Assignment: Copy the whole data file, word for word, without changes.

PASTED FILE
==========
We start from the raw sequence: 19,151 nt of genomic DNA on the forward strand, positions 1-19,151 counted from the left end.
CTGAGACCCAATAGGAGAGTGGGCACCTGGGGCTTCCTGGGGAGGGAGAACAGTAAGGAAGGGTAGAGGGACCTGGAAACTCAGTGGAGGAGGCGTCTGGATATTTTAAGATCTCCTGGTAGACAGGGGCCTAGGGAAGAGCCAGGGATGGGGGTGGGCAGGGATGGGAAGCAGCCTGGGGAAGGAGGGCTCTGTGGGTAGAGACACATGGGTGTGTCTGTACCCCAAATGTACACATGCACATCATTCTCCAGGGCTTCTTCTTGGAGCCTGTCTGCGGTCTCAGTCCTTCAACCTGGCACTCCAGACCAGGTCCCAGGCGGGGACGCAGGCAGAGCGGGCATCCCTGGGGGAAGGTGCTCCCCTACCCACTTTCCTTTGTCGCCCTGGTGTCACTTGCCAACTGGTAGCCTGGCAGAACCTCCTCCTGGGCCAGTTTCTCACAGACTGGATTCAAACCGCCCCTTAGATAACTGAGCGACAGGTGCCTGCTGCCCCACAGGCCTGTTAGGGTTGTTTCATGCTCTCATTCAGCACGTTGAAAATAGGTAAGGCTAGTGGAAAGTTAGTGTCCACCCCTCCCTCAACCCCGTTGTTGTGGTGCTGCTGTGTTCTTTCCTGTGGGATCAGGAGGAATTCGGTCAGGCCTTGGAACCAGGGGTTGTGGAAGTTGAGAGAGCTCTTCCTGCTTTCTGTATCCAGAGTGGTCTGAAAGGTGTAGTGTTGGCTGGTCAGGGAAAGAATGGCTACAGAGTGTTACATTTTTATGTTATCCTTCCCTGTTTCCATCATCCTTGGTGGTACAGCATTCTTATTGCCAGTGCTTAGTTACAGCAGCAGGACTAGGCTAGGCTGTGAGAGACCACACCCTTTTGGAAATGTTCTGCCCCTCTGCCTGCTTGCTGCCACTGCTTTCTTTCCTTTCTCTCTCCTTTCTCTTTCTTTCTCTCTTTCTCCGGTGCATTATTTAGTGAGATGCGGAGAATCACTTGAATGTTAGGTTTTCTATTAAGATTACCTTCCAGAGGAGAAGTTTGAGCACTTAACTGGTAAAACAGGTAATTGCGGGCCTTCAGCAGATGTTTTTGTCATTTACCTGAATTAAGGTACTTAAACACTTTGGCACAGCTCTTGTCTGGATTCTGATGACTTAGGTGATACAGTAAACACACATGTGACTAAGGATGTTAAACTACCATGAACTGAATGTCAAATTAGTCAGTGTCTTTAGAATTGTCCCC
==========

We start from the raw sequence: 19,151 nt of genomic DNA on the forward strand, positions 1-19,151 counted from the left end.
CTGAGACCCAATAGGAGAGTGGGCACCTGGGGCTTCCTGGGGAGGGAGAACAGTAAGGAAGGGTAGAGGGACCTGGAAACTCAGTGGAGGAGGCGTCTGGATATTTTAAGATCTCCTGGTAGACAGGGGCCTAGGGAAGAGCCAGGGATGGGGGTGGGCAGGGATGGGAAGCAGCCTGGGGAAGGAGGGCTCTGTGGGTAGAGACACATGGGTGTGTCTGTACCCCAAATGTACACATGCACATCATTCTCCAGGGCTTCTTCTTGGAGCCTGTCTGCGGTCTCAGTCCTTCAACCTGGCACTCCAGACCAGGTCCCAGGCGGGGACGCAGGCAGAGCGGGCATCCCTGGGGGAAGGTGCTCCCCTACCCACTTTCCTTTGTCGCCCTGGTGTCACTTGCCAACTGGTAGCCTGGCAGAACCTCCTCCTGGGCCAGTTTCTCACAGACTGGATTCAAACCGCCCCTTAGATAACTGAGCGACAGGTGCCTGCTGCCCCACAGGCCTGTTAGGGTTGTTTCATGCTCTCATTCAGCACGTTGAAAATAGGTAAGGCTAGTGGAAAGTTAGTGTCCACCCCTCCCTCAACCCCGTTGTTGTGGTGCTGCTGTGTTCTTTCCTGTGGGATCAGGAGGAATTCGGTCAGGCCTTGGAACCAGGGGTTGTGGAAGTTGAGAGAGCTCTTCCTGCTTTCTGTATCCAGAGTGGTCTGAAAGGTGTAGTGTTGGCTGGTCAGGGAAAGAATGGCTACAGAGTGTTACATTTTTATGTTATCCTTCCCTGTTTCCATCATCCTTGGTGGTACAGCATTCTTATTGCCAGTGCTTAGTTACAGCAGCAGGACTAGGCTAGGCTGTGAGAGACCACACCCTTTTGGAAATGTTCTGCCCCTCTGCCTGCTTGCTGCCACTGCTTTCTTTCCTTTCTCTCTCCTTTCTCTTTCTTTCTCTCTTTCTCCGGTGCATTATTTAGTGAGATGCGGAGAATCACTTGAATGTTAGGTTTTCTATTAAGATTACCTTCCAGAGGAGAAGTTTGAGCACTTAACTGGTAAAACAGGTAATTGCGGGCCTTCAGCAGATGTTTTTGTCATTTACCTGAATTAAGGTACTTAAACACTTTGGCACAGCTCTTGTCTGGATTCTGATGACTTAGGTGATACAGTAAACACACATGTGACTAAGGATGTTAAACTACCATGAACTGAATGTCAAATTAGTCAGTGTCTTTAGAATTGTCCCC